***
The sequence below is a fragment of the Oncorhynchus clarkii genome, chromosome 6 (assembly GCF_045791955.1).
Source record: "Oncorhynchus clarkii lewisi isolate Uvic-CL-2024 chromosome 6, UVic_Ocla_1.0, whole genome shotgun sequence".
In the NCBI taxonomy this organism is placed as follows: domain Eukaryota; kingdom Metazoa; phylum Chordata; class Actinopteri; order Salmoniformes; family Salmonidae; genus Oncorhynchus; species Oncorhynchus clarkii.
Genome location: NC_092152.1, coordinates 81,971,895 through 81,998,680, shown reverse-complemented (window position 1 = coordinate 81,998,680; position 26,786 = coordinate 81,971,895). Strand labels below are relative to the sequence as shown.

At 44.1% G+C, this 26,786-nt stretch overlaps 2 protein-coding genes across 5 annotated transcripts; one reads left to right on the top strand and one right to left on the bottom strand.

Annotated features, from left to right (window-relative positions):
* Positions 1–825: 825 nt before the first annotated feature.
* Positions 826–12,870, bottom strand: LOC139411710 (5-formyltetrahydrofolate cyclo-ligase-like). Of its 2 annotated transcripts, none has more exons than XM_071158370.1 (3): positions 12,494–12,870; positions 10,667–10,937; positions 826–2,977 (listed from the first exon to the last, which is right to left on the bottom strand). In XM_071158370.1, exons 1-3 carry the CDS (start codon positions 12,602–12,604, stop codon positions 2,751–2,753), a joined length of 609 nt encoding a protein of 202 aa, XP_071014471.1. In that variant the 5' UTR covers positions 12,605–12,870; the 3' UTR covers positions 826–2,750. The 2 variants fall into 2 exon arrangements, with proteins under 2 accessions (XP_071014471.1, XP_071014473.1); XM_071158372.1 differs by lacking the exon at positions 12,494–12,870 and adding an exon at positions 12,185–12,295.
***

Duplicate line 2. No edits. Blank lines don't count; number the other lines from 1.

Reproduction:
Source record: "Oncorhynchus clarkii lewisi isolate Uvic-CL-2024 chromosome 6, UVic_Ocla_1.0, whole genome shotgun sequence".